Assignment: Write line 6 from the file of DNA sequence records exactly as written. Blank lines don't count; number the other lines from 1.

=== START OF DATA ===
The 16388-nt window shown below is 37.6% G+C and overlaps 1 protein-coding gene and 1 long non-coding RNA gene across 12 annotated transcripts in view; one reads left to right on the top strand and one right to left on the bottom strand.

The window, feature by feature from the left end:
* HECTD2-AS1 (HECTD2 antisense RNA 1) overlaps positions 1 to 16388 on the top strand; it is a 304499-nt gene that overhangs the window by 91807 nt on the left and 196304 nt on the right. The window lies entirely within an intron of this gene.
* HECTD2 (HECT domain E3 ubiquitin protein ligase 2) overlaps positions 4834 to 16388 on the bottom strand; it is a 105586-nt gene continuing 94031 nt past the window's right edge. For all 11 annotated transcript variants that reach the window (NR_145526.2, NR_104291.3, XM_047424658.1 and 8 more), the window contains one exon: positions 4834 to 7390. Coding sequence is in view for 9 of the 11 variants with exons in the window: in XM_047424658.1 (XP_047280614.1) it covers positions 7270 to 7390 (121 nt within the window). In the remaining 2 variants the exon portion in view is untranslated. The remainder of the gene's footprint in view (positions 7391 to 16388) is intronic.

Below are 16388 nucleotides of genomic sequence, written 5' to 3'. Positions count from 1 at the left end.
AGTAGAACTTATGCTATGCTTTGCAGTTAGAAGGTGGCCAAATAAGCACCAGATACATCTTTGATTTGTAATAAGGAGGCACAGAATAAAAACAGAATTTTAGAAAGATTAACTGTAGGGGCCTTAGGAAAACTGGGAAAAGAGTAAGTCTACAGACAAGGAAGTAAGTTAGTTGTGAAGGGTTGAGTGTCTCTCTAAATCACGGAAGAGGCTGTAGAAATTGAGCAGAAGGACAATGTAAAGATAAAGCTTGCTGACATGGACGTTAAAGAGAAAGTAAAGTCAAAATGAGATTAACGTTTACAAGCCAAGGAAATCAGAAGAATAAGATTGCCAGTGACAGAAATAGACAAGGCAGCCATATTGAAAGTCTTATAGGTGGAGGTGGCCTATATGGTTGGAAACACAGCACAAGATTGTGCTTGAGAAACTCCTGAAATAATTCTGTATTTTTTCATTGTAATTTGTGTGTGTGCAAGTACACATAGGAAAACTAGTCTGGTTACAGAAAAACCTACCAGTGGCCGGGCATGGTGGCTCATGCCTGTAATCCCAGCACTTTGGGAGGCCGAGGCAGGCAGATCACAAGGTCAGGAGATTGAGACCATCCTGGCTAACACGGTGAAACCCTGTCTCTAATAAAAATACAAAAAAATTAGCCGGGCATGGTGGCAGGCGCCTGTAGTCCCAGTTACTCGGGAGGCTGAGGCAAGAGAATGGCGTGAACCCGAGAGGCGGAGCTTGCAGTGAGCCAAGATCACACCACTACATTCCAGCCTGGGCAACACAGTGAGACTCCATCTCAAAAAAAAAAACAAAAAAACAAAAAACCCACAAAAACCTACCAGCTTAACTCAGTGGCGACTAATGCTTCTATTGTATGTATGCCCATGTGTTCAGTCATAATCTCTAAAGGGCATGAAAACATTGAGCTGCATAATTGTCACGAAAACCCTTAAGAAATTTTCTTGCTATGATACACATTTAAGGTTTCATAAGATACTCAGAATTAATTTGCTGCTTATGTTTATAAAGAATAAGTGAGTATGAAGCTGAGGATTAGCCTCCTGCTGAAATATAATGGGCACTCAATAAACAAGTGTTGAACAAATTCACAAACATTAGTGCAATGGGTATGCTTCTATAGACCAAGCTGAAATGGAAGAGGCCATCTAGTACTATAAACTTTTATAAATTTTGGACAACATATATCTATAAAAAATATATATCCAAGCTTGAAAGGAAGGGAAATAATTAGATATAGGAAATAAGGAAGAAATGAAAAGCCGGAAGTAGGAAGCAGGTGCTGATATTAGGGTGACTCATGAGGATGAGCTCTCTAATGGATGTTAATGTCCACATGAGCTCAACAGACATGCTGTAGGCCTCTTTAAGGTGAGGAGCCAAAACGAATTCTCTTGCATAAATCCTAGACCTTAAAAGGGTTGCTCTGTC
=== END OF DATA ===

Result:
AGTAGAACTTATGCTATGCTTTGCAGTTAGAAGGTGGCCAAATAAGCACCAGATACATCTTTGATTTGTAATAAGGAGGCACAGAATAAAAACAGAATTTTAGAAAGATTAACTGTAGGGGCCTTAGGAAAACTGGGAAAAGAGTAAGTCTACAGACAAGGAAGTAAGTTAGTTGTGAAGGGTTGAGTGTCTCTCTAAATCACGGAAGAGGCTGTAGAAATTGAGCAGAAGGACAATGTAAAGATAAAGCTTGCTGACATGGACGTTAAAGAGAAAGTAAAGTCAAAATGAGATTAACGTTTACAAGCCAAGGAAATCAGAAGAATAAGATTGCCAGTGACAGAAATAGACAAGGCAGCCATATTGAAAGTCTTATAGGTGGAGGTGGCCTATATGGTTGGAAACACAGCACAAGATTGTGCTTGAGAAACTCCTGAAATAATTCTGTATTTTTTCATTGTAATTTGTGTGTGTGCAAGTACACATAGGAAAACTAGTCTGGTTACAGAAAAACCTACCAGTGGCCGGGCATGGTGGCTCATGCCTGTAATCCCAGCACTTTGGGAGGCCGAGGCAGGCAGATCACAAGGTCAGGAGATTGAGACCATCCTGGCTAACACGGTGAAACCCTGTCTCTAATAAAAATACAAAAAAATTAGCCGGGCATGGTGGCAGGCGCCTGTAGTCCCAGTTACTCGGGAGGCTGAGGCAAGAGAATGGCGTGAACCCGAGAGGCGGAGCTTGCAGTGAGCCAAGATCACACCACTACATTCCAGCCTGGGCAACACAGTGAGACTCCATCTCAAAAAAAAAAACAAAAAAACAAAAAACCCACAAAAACCTACCAGCTTAACTCAGTGGCGACTAATGCTTCTATTGTATGTATGCCCATGTGTTCAGTCATAATCTCTAAAGGGCATGAAAACATTGAGCTGCATAATTGTCACGAAAACCCTTAAGAAATTTTCTTGCTATGATACACATTTAAGGTTTCATAAGATACTCAGAATTAATTTGCTGCTTATGTTTATAAAGAATAAGTGAGTATGAAGCTGAGGATTAGCCTCCTGCTGAAATATAATGGGCACTCAATAAACAAGTGTTGAACAAATTCACAAACATTAGTGCAATGGGTATGCTTCTATAGACCAAGCTGAAATGGAAGAGGCCATCTAGTACTATAAACTTTTATAAATTTTGGACAACATATATCTATAAAAAATATATATCCAAGCTTGAAAGGAAGGGAAATAATTAGATATAGGAAATAAGGAAGAAATGAAAAGCCGGAAGTAGGAAGCAGGTGCTGATATTAGGGTGACTCATGAGGATGAGCTCTCTAATGGATGTTAATGTCCACATGAGCTCAACAGACATGCTGTAGGCCTCTTTAAGGTGAGGAGCCAAAACGAATTCTCTTGCATAAATCCTAGACCTTAAAAGGGTTGCTCTGTC